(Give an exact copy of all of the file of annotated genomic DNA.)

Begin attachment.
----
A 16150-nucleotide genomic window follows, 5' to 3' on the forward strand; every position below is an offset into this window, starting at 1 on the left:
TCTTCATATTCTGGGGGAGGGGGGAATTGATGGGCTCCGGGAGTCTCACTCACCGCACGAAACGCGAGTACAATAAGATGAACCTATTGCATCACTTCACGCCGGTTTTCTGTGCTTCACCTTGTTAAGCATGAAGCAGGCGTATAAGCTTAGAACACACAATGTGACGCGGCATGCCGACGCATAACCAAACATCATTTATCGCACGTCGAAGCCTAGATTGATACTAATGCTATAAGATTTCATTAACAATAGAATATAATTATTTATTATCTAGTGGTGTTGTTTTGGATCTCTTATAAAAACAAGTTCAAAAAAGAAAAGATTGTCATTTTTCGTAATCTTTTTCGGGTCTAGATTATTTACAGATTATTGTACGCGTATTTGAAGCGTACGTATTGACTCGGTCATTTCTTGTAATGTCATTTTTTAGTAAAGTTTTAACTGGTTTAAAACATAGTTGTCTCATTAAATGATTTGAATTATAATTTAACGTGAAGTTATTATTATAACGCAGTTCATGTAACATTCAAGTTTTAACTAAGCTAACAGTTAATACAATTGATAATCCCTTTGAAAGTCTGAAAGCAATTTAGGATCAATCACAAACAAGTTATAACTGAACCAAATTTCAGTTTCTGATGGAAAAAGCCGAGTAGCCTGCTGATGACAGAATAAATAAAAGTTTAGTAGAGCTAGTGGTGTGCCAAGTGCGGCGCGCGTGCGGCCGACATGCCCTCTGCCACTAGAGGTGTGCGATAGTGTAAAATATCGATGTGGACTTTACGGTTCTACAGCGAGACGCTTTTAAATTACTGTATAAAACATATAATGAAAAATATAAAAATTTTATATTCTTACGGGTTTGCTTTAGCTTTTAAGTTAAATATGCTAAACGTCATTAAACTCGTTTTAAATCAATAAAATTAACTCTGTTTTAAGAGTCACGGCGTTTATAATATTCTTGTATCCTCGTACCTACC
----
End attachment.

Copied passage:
A 16150-nucleotide genomic window follows, 5' to 3' on the forward strand; every position below is an offset into this window, starting at 1 on the left:
TCTTCATATTCTGGGGGAGGGGGGAATTGATGGGCTCCGGGAGTCTCACTCACCGCACGAAACGCGAGTACAATAAGATGAACCTATTGCATCACTTCACGCCGGTTTTCTGTGCTTCACCTTGTTAAGCATGAAGCAGGCGTATAAGCTTAGAACACACAATGTGACGCGGCATGCCGACGCATAACCAAACATCATTTATCGCACGTCGAAGCCTAGATTGATACTAATGCTATAAGATTTCATTAACAATAGAATATAATTATTTATTATCTAGTGGTGTTGTTTTGGATCTCTTATAAAAACAAGTTCAAAAAAGAAAAGATTGTCATTTTTCGTAATCTTTTTCGGGTCTAGATTATTTACAGATTATTGTACGCGTATTTGAAGCGTACGTATTGACTCGGTCATTTCTTGTAATGTCATTTTTTAGTAAAGTTTTAACTGGTTTAAAACATAGTTGTCTCATTAAATGATTTGAATTATAATTTAACGTGAAGTTATTATTATAACGCAGTTCATGTAACATTCAAGTTTTAACTAAGCTAACAGTTAATACAATTGATAATCCCTTTGAAAGTCTGAAAGCAATTTAGGATCAATCACAAACAAGTTATAACTGAACCAAATTTCAGTTTCTGATGGAAAAAGCCGAGTAGCCTGCTGATGACAGAATAAATAAAAGTTTAGTAGAGCTAGTGGTGTGCCAAGTGCGGCGCGCGTGCGGCCGACATGCCCTCTGCCACTAGAGGTGTGCGATAGTGTAAAATATCGATGTGGACTTTACGGTTCTACAGCGAGACGCTTTTAAATTACTGTATAAAACATATAATGAAAAATATAAAAATTTTATATTCTTACGGGTTTGCTTTAGCTTTTAAGTTAAATATGCTAAACGTCATTAAACTCGTTTTAAATCAATAAAATTAACTCTGTTTTAAGAGTCACGGCGTTTATAATATTCTTGTATCCTCGTACCTACC